Type: Trad, Alpine, 400 ft (121 m), 6 pitches, Grade II
FA: Thomas Dinwiddie, Roger Zimmerman, 1970
Page Views: 128 total · 14/month
Shared By: Brandon Marshal on Jun 7, 2023
Admins: Mike Snyder, Taylor Spiegelberg, Jake Dickerson

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Description Suggest change

Man O' War follows a proud and appealing line up the intimidating southeast face of the Ship's Prow, eventually transitioning to the east face in the vicinity Cardiac Aretes. The route was graded 5.8 at the time of first ascent (1970), but we thought spicy 5.9 was more appropriate. With three consecutive pitches of 5.9, some lacking in protection, Man O' War is more sustained, serious and adventurous than its modern, classic, neighbor to the right.

Positives for this route include sustained difficult climbing, a variety of climbing styles, solid rock and excellent crux pitch exposure. Negatives include often sparse protection, a weird traverse between pitches three and four and somewhat dirty, gritty, rock on the two hardest pitches. With repeat ascents this route could clean up to be a classic on par with Cardiac, Dihedral of Horrors and Annals of Time. The original line may have skirted the layback flake on pitch three, but I recommend it. This is a description of Man O' War as we climbed it. 

Approach: See Cardiac Aretes, Dihedral of Horrors, etc.

  • P1*** (5.7R): Start on the far right side of the approach slab as for all Ship's Prow routes. Gain a thin flake and place protection as high as possible, then forge into ground fall territory on 5.7 friction. An alternate easier start might be possible in a trough to the right. Pass a tree and belay at the terminus of grassy ramp.
  • P2** (5.7): Ascend a blocky left facing corner with a fun layback crack, heading right towards the base of the southeast face. Pull through a notch onto moderate slabs with a large flake. Place your last gear in this flake and climb a long sequence of 5.5R slab to a grassy ledge with a large tree for belay. As of 2023 there are bail slings on this tree.
  • P3*** (5.9 PG13): This long "pitch" includes pitches three and four detailed in the Ortenburger-Jackson Guidebook. The "stance belay" listed for the original pitch three seemed inadequate, unless you like belaying off flared cams at waist height on a tiny ledge. This pitch wanders a lot, so if you don't have double ropes it may be worth setting an intermediate belay above the layback flake described below, on the arete crest, before the traverse. We did the whole "pitch" with double ropes which mitigated drag. As for the climbing - proceed directly up from the belay tree to a second smaller tree. Sling this tree as it will be your last pro for a while. A right trending layback flake will be visible directly above, leading to the arete. Climb either directly up unprotectable bulging 5.7 slabs or jungle the tree and continue up the trough leading right, until you can traverse back left to the layback flake on a small ledge, also with no protection, maybe 5.5. Layback the burly but well protected flake at 5.9 and proceed to the arete. Consider a belay here, or place a piece with a long sling to protect your follower. Hand traverse on the lower of two ledges back onto the meat of the southeast face following a jug rail with good edges but no protection, to the end of the ledge, near a large detached death flake (5.6R). Place some marginal gear and begin up the slightly overhanging black wall on gritty intimidating edges (5.9 PG13). This pitch felt especially wild because there are no continuous cracks for protection, instead, climb with faith and get rewarded by a few random but solid gear placements in the odd seam, crack or flake. Proceed up and right on slabs to the base of the prominent and final roof of the upper headwall, belaying from horizontals on the southeast face or around the arete crest on the east face. A truly adventurous ride!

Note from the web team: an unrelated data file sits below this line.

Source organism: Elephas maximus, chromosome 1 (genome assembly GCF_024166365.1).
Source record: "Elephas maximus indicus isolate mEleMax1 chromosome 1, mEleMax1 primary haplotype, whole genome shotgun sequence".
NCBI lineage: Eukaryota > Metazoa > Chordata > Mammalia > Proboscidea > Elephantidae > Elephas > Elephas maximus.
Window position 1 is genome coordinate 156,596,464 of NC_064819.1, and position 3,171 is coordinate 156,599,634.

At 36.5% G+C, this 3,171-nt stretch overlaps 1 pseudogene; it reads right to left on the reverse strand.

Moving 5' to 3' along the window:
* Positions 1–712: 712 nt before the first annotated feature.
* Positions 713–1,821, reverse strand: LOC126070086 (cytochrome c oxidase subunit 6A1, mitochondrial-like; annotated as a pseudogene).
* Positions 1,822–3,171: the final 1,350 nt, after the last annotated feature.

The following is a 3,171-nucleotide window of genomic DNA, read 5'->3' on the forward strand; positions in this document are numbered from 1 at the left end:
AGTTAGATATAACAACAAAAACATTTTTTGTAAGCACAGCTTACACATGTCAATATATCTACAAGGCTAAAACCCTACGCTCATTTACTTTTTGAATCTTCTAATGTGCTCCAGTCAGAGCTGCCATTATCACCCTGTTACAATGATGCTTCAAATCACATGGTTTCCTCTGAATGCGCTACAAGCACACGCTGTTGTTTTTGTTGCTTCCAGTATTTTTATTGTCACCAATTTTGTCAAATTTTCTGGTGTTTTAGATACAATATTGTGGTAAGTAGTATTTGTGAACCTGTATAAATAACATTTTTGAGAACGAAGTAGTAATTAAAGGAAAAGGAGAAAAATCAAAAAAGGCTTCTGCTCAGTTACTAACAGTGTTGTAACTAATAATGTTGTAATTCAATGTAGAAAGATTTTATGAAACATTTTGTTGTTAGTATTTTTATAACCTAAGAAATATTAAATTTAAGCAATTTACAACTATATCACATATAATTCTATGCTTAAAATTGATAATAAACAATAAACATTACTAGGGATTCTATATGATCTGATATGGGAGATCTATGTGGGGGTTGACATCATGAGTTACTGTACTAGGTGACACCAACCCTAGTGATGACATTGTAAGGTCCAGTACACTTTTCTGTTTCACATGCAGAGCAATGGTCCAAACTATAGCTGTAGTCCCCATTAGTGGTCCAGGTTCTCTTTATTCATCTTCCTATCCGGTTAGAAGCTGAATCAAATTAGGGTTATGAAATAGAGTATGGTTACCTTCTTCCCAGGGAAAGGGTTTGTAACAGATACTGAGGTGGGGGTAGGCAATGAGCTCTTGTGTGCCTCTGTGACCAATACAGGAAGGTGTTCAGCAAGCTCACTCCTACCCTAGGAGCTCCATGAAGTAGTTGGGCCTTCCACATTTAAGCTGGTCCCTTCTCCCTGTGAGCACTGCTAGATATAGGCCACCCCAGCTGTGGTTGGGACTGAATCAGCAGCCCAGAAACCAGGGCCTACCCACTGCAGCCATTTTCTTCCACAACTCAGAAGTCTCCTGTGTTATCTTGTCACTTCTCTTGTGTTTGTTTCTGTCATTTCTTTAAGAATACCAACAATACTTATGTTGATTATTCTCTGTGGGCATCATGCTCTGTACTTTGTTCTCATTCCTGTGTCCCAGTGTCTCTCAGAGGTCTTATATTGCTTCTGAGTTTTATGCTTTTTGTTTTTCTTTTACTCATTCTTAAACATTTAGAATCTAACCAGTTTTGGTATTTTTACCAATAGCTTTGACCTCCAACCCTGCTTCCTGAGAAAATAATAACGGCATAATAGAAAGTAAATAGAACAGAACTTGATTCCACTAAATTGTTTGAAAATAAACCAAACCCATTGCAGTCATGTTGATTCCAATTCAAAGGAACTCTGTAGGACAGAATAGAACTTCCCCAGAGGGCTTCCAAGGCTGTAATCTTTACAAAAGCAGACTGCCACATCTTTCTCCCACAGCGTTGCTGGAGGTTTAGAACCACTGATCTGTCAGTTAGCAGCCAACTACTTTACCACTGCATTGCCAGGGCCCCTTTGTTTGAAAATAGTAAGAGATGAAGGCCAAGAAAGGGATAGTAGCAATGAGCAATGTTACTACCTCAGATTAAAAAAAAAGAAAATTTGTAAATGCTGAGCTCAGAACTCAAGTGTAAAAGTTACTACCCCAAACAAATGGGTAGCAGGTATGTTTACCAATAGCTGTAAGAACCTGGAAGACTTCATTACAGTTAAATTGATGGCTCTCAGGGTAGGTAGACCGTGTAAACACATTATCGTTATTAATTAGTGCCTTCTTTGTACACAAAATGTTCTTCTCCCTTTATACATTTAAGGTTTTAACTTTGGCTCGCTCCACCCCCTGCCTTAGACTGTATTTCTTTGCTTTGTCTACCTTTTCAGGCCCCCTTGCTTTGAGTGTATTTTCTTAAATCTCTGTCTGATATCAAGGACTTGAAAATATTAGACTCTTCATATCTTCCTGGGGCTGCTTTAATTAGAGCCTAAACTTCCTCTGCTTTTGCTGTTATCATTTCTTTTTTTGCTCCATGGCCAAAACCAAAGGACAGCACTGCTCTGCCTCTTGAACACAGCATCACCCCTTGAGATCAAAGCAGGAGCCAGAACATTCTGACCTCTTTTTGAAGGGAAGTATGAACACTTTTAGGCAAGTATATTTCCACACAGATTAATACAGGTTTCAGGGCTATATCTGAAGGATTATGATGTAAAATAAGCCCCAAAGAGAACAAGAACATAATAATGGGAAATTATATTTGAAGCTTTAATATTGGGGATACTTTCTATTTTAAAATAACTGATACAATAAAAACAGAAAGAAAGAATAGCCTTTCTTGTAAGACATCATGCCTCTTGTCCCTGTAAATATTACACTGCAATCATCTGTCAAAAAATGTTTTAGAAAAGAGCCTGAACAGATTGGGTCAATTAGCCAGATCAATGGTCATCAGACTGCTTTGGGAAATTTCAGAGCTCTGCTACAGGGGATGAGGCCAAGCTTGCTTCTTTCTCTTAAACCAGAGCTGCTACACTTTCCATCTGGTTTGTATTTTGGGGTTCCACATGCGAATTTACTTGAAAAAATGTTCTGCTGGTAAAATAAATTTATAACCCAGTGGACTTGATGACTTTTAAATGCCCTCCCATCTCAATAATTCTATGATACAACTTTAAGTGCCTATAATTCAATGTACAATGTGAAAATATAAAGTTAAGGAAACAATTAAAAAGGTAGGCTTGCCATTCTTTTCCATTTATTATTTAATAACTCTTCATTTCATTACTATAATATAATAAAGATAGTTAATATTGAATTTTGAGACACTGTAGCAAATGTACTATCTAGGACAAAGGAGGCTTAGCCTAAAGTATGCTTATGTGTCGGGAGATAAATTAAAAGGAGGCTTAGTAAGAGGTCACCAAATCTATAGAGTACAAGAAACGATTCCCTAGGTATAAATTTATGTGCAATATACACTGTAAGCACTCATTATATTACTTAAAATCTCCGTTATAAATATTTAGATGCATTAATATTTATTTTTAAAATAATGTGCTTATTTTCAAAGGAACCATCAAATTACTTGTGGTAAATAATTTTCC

• P4* (5.9): On the right side of the arete crest, the east face, many cracks will be found. We, and the FA, climbed the second crack reached after rounding the arete. This crack has a roof below and leans aggressively right on dirty, but solid, black rock. Pull the juggy roof (5.9+) and layback/jam up the crack on insecure slabs (5.9). When the crack relents and the terrain eases, proceed directly up (5.7) and belay from a pleasant hollow. If this pitch wasn't so dirty it would be three stars.
  • P5* (5.7): Climb blocky terrain above the belay to the summit. Many paths are possible.

Descent: See Cardiac Aretes, Dihedral of Horrors, etc.

(note: a stuck cam in a roof crack up and left of pitch three, on the southeast face, is indicative of D.C.D. (Death Canyon Direct), a 5.10 variation listed in the OJ guidebook)

Location Suggest change

Southeast Face of Ship's Prow, left of Cardiac Arete's, right of Edge Of Horror

Protection Suggest change

Teton 5.9 Rack to 3 inches. Many long slings!